Driving positive change in the sector

At Sustainable Fisheries Partnership (SFP), we are working toward a world where all seafood is produced sustainably.  For seafood and marine ingredients, this means ensuring that the amount of seafood harvested does not threaten the health of the species population, or stock. There are also other important considerations, including safeguarding healthy marine and aquatic ecosystems; preventing negative impacts on endangered, threatened, and protected species; and protecting the livelihoods, health, and safety of fishers and fishing communities.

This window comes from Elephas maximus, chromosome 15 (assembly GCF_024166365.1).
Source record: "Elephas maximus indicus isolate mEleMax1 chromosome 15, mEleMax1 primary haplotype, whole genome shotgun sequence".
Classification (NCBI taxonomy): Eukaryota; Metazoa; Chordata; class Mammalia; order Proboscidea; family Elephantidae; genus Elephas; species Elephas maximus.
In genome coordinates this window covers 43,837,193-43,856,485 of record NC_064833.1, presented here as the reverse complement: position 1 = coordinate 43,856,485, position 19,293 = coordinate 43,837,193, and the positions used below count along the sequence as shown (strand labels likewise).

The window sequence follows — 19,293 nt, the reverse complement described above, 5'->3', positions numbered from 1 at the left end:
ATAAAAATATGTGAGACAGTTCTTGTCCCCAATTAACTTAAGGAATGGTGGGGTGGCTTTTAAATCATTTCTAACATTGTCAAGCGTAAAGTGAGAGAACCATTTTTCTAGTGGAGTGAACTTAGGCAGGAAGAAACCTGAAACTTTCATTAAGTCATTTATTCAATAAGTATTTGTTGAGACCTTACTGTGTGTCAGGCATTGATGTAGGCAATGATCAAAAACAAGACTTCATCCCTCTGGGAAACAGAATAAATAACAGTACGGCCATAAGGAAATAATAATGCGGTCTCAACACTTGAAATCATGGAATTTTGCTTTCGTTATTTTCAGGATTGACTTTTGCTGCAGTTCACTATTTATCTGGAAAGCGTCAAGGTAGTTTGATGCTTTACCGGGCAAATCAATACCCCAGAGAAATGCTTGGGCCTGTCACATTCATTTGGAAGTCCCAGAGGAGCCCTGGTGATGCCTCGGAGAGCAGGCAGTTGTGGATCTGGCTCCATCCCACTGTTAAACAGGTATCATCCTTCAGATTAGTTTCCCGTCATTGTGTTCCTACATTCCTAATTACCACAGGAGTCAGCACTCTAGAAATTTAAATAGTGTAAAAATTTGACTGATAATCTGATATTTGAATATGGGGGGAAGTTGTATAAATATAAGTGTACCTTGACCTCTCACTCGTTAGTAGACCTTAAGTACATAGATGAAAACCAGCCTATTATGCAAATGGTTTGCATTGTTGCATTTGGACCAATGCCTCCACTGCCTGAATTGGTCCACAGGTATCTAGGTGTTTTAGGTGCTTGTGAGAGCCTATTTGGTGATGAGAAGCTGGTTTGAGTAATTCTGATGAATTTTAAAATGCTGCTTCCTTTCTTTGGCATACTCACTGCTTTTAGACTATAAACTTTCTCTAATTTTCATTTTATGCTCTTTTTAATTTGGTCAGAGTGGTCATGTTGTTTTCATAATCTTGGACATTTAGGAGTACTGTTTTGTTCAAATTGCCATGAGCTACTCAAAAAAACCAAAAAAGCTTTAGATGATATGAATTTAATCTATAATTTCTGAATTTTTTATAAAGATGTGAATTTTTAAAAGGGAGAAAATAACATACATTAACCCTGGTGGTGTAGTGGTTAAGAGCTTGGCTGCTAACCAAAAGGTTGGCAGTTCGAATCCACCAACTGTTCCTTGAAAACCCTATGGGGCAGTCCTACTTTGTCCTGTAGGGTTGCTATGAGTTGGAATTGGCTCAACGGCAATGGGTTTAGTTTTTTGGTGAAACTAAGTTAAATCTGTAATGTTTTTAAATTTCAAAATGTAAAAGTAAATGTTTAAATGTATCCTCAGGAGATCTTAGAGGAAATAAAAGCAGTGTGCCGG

SFP was founded with the intention of mobilizing the private sector– retailers and food service, and also the marine ingredients industry and entire seafood value chain – to get more involved in solutions to rebuild the world’s most depleted fisheries and reduce the negative environmental and social impacts of fishing and fish farming. SFP and others have worked to create precompetitive platforms, such as the proposed global marine ingredients roundtable, to help industry use their collective market leverage and influence to promote sustainable fisheries, including precautionary management, harvest limits based on good science, effective compliance and enforcement, and fish stocks that are healthy now and will be healthy in the future. Fisheries should all be managed at a level that meets the Marine Stewardship Council standard. Fisheries that provide marine ingredients should at a minimum meet the Marin Trust standard and strive for an MSC performance level even if not certified.